Harrigan Centennial Hall: Most likely, this will be your point of entry to Sitka, whether by tender or shuttle. Pick up maps and information at the tourism office desk; visit the Sitka Historical Society and Museum, with artifacts and exhibits about the Tlingits and the Russians, as well as Sitka's lumber and fishing industry (as of 2018, this museum was undergoing renovation, with an undefined reopening date); and catch a performance by the New Archangel Dancers, who often greet arriving cruisers with lively, authentic Russian folk dances. (330 Harbor Drive; 907-747-4090; open when ships are in port)

Castle Hill: With its commanding view of Sitka Sound, this 60-foot-high promontory was an early stronghold of the native Kiksadi clan, and later the site of a two-story log mansion referred to as Baranof Castle, after Russian governor Alexander Baranof. There's nothing left of the original structure, which burned in 1898. It's also the site where Alaska was officially transferred from Russia to the United States on October 18, 1867. The location is perfect for snapping pictures of the town and surrounds (accessible from Lincoln Street).

St. Michael's Cathedral: The onion-domed church is impossible to miss since it sits smack in the middle of Lincoln Street. Built in the mid-1800s, it was destroyed by a fire in 1966. As the building burned, residents formed a human chain to rescue the precious Russian Orthodox icons and religious objects stored there -- and managed to save about 90 percent. Today, you can tour the church, rebuilt to its 1848 specifications, and see those rescued treasures of Russian art. (240 Lincoln St.; 907-747-8120 or 907-512-6880; opening hours vary, depending on when ships are in port)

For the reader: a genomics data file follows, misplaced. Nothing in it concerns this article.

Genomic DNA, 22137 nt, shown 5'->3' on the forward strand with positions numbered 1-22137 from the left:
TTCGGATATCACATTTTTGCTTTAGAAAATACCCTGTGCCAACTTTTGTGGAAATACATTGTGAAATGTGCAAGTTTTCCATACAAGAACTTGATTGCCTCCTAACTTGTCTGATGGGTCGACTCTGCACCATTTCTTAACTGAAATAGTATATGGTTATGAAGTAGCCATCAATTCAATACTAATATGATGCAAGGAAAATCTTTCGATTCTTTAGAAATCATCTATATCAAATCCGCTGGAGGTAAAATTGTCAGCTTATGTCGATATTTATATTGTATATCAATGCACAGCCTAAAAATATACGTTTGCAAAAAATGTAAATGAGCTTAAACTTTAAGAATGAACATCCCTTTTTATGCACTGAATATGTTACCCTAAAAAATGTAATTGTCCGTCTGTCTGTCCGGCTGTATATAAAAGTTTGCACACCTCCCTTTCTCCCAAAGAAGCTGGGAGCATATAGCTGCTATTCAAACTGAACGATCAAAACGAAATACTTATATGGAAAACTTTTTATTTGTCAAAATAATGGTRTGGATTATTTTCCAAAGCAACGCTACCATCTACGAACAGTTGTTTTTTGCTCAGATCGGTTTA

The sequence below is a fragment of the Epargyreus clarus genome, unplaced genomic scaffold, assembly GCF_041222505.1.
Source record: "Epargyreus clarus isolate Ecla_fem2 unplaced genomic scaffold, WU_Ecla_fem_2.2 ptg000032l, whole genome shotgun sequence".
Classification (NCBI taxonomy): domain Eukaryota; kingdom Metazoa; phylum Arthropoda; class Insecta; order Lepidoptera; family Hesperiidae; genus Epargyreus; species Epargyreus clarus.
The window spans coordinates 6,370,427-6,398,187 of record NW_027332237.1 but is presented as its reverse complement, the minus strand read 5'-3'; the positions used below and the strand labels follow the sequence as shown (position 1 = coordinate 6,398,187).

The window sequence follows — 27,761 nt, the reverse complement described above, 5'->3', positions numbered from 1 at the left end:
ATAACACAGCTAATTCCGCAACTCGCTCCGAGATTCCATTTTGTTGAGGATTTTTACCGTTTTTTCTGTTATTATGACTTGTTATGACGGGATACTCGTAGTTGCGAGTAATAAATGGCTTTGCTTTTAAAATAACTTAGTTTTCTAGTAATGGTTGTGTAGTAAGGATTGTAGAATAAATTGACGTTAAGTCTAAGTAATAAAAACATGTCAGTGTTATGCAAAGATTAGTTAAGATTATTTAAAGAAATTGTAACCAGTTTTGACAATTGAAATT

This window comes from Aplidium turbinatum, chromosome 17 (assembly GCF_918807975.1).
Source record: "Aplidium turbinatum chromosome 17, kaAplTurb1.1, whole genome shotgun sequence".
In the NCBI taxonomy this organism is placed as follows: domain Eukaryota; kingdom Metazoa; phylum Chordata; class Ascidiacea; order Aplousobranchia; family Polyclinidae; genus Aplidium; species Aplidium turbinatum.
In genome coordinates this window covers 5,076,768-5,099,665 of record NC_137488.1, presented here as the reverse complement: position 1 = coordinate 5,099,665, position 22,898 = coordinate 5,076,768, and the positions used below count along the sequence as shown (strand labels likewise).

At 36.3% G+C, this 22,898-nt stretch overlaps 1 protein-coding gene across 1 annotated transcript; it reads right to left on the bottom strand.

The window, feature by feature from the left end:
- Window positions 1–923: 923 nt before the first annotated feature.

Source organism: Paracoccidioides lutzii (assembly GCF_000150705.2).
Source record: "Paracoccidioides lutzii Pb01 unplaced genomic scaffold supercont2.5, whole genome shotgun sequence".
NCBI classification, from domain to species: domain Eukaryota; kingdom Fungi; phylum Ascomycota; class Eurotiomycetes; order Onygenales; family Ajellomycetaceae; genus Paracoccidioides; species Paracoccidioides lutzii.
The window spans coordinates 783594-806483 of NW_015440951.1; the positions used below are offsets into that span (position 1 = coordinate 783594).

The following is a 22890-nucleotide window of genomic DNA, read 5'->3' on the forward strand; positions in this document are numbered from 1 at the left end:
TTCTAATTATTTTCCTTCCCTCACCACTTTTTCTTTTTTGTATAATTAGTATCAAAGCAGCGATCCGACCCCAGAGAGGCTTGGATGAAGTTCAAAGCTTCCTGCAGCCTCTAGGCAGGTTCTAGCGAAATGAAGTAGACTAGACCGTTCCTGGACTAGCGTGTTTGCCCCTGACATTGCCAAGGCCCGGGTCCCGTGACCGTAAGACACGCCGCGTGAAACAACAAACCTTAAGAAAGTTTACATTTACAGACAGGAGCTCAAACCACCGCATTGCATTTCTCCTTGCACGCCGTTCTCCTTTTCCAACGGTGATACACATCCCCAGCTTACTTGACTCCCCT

The Russian Bishop's House: A National Historic Landmark operated by the National Park Service, this impressive structure across Lincoln Street from Centennial Hall was built in 1842. It's one of the oldest examples of Russian architecture in the U.S., and Sitka's oldest intact building -- now restored to the 1850s historic period when it functioned as a school, as well as the Orthodox Bishop's residence. Inside, you'll find a museum on the ground floor, with exhibits on the building's history, the bishops who lived here, the Russian-American Company and the fur trade. Upstairs (accessible only on a tour) is the recreated bishop's residence, ornate chapel and lending library. (501 Lincoln Street; 907-747-0110; open daily, 9 a.m. to 5 p.m. during the cruise season; tours every half-hour)